Sheila is a founding member of SALT (Senior Advocacy Leadership Team), a group of older adults that is working to ensure seniors are heard in the community, around issues like transportation, affordable housing and green space. Sheila attends SALT’s weekly meetings at MCC, along with many other events in and around the LES to advocate for these and other important issues. Sheila started volunteering at MCC a few years ago, when she initiated an inter-generational sing-along group in one of MCC’s early childhood classrooms. An avid gardener, Sheila has created a partnership between Seward Park and S.A.L.T. and volunteers on our community rooftop garden, helping to create a beautiful space where children and seniors can learn and enjoy in a welcoming environment.
What is your experience like as a member of the SALT team, and at Census Lobby day in Albany?
“I feel so privileged as a member – getting to participate in educational workshops on leadership, effective volunteering, and how to get things get done in a community. It’s also nice to have a group to talk with, while getting support from a larger community.
I participated in the lobby day because it was another learning experience and a review for me of how a law is passed. I studied civics in school but with time and age they have been forgotten, so this was a great refresher. This is a good example of real learning through knowledge and practice.
The census is very critical to what we get from the federal government. Everything comes down to numbers, we want to get it right, we lobbied for 40 million dollars to be given to CBOs to be able to send community members to do outreach for the census in order to get the most accurate count possible. It was an exciting experience for me as I’ve never been part of a public demand in this fashion, which was a far cry from my activism in the Philippines which was (under those times) illegal. Here, you are face-to-face with your representatives or staffers and officially demand, with your point of view. Best of all, it was very empowering and inspiring to be with so many different organizations that have the same sentiment.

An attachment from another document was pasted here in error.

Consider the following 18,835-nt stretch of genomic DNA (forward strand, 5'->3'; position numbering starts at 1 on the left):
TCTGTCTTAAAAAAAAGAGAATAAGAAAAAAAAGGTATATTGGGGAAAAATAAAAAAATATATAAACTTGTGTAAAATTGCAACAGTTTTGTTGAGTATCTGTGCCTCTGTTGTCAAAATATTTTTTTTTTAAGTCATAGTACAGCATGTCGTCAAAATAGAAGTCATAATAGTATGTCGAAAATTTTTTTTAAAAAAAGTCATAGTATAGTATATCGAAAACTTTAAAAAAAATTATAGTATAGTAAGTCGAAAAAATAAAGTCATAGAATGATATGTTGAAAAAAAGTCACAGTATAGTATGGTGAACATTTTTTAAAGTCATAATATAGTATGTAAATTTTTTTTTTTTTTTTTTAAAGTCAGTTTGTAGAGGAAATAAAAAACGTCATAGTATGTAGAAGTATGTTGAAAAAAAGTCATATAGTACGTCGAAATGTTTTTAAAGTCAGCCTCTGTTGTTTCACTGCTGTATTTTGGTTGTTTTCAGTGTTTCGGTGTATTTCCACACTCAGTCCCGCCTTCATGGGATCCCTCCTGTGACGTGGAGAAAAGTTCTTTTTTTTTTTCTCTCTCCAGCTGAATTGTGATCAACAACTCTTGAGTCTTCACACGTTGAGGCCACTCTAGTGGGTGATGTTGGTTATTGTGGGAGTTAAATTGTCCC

What does volunteering mean to you?
There are so many things I want to see improved in the community, in everywhere that I am involved in. I want to share my talents with anyone who wants to learn as I do, to learn something new with me.
The best volunteering activity I think I’ll have an impact on, is children and gardening
and as far as activism goes, I was always an activist as far as I can remember.
Volunteers are integral to the work we do at Manny Cantor Center, our spotlight series provides an opportunity to share the stories of why community members volunteer, what they gain from the experience, and the impact they are able to make. Thank you to all who choose to come through our doors to help build the community we want to live in.
If you are interested in volunteering with us here at Manny Cantor Center, we have opportunities available for a variety of schedules and interests. Learn more about serving at MCC here.Print This Post